Attica Locke's second novel is a keeper. If you like thrillers set in the deep south, (Louisiana, in this case), The Cutting Season is for you. It's better than most of the genre, though, because it's told from the view of a black woman who is NOT a police officer or private eye. Caren Gray is the manager of Belle Vie, a plantation that now offers a venue for weddings, parties and meetings. Tours of Belle Vie feature a play with a sanitized version of its history and the slaves that lived there.
Caren's great-great-great-great grandfather was a field slave at Belle Vie during the Civil War and he stayed on once he was freed because the plantation was the only link he had to his wife. She had been sold before the War. She does find her way back to Belle Vie and all should be fine but Jason, Caren's ancestor, disappears under mysterious circumstances. He is supposed to have walked away from work and have never been seen again. Foul play is suspected
The murder of an illegal female field worker provides the present puzzle and suspense but connects to revelations about the loss of Jason five generations earlier. Sub-plots involve Caren's daughter, Morgan, her relationship with Morgan's father and the racial tension that is still part of the deep south.
Books by John Grisham and Greg Iles have plumbed similar territory but the link to the past and the point-of-view of a slave's descendent and all the emotion that involves make this story unique.
I'll be looking for Attica Locke's first novel Black Water Rising. It, like The Cuttiing Season explores social, cultural and historical issues that underlie many of the problems in the present USA but does it with a plot that speeds right along.
Ever been to Eastend, Saskachewan? No? Me, neither, although years ago I was in the Cypress Hills on the Alberta side. Eastside lies on the Frenchman River on the border of the Cypress HIlls Interprovincial Park. Subtly Candace Savage leads us into the story. She and her partner Keith come to Eastend via Cody, Wyoming and are booked into the Wallace Stegner House for two weeks. That stay is the beginning of a lyrical journey into the past.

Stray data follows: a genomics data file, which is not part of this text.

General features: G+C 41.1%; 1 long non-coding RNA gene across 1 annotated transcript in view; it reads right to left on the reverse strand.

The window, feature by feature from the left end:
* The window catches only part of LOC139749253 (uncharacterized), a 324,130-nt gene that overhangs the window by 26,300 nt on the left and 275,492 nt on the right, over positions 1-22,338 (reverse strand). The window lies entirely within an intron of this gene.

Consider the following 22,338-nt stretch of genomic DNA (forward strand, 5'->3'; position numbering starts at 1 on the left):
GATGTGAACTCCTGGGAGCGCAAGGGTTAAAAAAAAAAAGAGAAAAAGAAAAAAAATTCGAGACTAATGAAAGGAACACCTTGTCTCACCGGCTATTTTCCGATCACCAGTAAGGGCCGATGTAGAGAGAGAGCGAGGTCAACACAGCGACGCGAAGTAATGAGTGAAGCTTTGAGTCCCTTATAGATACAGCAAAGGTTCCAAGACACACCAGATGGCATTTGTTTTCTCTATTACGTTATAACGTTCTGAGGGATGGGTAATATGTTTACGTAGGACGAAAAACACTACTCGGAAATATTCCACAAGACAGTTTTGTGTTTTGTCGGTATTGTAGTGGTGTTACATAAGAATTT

They have to return to their home in Saskatoon but they are drawn back by the mystical lure of geography and history. They buy a bungalow in Eastend and so it begins.
Bit by bit, Candace uncovers its geology. The earth strata reveal the past to her when she learns to interpret them. There is a T. Rex museum that houses one of the largest T. Rex skeletons ever found. The hills abound with fossils and the ancient earth history leads to the evidence of more recent times. There are the teepee rings, ghosts of the First Nations people, the Buffalo Hunters, the Wolfers and the NWMP.
Ms. Savage comes to realize that the history of the west didn't start with one huge empty continent and a contingent of determined pioneers who overcame formidable obstacles to tame and settle the land. The land was already filled with indigenous people who had their own religion, culture and intricate way of life. A way of life that had evolved with the ecology of the Cypress Hills. Then she hooks you. A great civilization fell when the buffalo disappeared and the Indians were caught between the old and new worlds. The new world did not treat them well.
Crazy Horse may have camped near Eastend on his desperate flight from the US cavalry after the Battle of Greasy Grass Plains, better know as the Battle of Little Big Horn or Custer's Last Stand. The fur trade was plied here and later the whiskey trade. The NWMP police was formed and a some of the newly minted force spent three years in Chimney Coulee near Fort Walsh. A band of starving Indians made a camp there. For twenty years before the Pemmican trade collapsed with the demise of the buffalo, there was a Metis settlement. Big Bear's starvation camp was nearby as he defied the Americans and Canadians. He refused to sign treaties for as long as he could. Many of his tribe starved.
If this sounds garbled, it's because the book is fascinating and impossible to describe adequately in these few words. It is a book that I will re-read and that is high pr Candace Savage's A Geography of Blood will inform you, entertain you and make you cry. Don't miss it.
PS- We have already planned out summer vacation in Eastend.
I am an avid reader and like to share some of my "finds" with others.